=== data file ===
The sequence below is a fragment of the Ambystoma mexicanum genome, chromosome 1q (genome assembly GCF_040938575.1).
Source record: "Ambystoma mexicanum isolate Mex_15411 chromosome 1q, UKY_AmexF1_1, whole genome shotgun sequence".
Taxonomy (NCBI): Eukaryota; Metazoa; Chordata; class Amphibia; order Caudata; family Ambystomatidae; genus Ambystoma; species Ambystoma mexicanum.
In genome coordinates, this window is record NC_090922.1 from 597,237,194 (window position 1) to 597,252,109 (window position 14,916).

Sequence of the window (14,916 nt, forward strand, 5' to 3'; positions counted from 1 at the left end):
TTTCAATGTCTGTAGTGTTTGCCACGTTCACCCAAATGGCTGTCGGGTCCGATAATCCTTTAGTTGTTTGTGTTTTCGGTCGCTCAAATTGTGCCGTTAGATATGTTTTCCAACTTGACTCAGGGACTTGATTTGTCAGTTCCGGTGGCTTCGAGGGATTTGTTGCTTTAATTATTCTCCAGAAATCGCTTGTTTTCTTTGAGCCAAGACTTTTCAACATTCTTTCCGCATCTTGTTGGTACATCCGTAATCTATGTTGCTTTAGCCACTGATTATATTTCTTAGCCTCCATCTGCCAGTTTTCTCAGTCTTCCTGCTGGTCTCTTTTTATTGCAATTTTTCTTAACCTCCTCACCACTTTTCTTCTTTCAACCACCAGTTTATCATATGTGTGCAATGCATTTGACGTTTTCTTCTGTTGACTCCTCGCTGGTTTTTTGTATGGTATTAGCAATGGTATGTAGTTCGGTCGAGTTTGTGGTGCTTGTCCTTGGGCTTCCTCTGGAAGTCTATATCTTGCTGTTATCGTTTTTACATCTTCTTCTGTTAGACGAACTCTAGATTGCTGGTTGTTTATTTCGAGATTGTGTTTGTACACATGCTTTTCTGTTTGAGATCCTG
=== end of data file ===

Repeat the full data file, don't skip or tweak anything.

The sequence below is a fragment of the Ambystoma mexicanum genome, chromosome 1q (genome assembly GCF_040938575.1).
Source record: "Ambystoma mexicanum isolate Mex_15411 chromosome 1q, UKY_AmexF1_1, whole genome shotgun sequence".
Taxonomy (NCBI): Eukaryota; Metazoa; Chordata; class Amphibia; order Caudata; family Ambystomatidae; genus Ambystoma; species Ambystoma mexicanum.
In genome coordinates, this window is record NC_090922.1 from 597,237,194 (window position 1) to 597,252,109 (window position 14,916).

Sequence of the window (14,916 nt, forward strand, 5' to 3'; positions counted from 1 at the left end):
TTTCAATGTCTGTAGTGTTTGCCACGTTCACCCAAATGGCTGTCGGGTCCGATAATCCTTTAGTTGTTTGTGTTTTCGGTCGCTCAAATTGTGCCGTTAGATATGTTTTCCAACTTGACTCAGGGACTTGATTTGTCAGTTCCGGTGGCTTCGAGGGATTTGTTGCTTTAATTATTCTCCAGAAATCGCTTGTTTTCTTTGAGCCAAGACTTTTCAACATTCTTTCCGCATCTTGTTGGTACATCCGTAATCTATGTTGCTTTAGCCACTGATTATATTTCTTAGCCTCCATCTGCCAGTTTTCTCAGTCTTCCTGCTGGTCTCTTTTTATTGCAATTTTTCTTAACCTCCTCACCACTTTTCTTCTTTCAACCACCAGTTTATCATATGTGTGCAATGCATTTGACGTTTTCTTCTGTTGACTCCTCGCTGGTTTTTTGTATGGTATTAGCAATGGTATGTAGTTCGGTCGAGTTTGTGGTGCTTGTCCTTGGGCTTCCTCTGGAAGTCTATATCTTGCTGTTATCGTTTTTACATCTTCTTCTGTTAGACGAACTCTAGATTGCTGGTTGTTTATTTCGAGATTGTGTTTGTACACATGCTTTTCTGTTTGAGATCCTG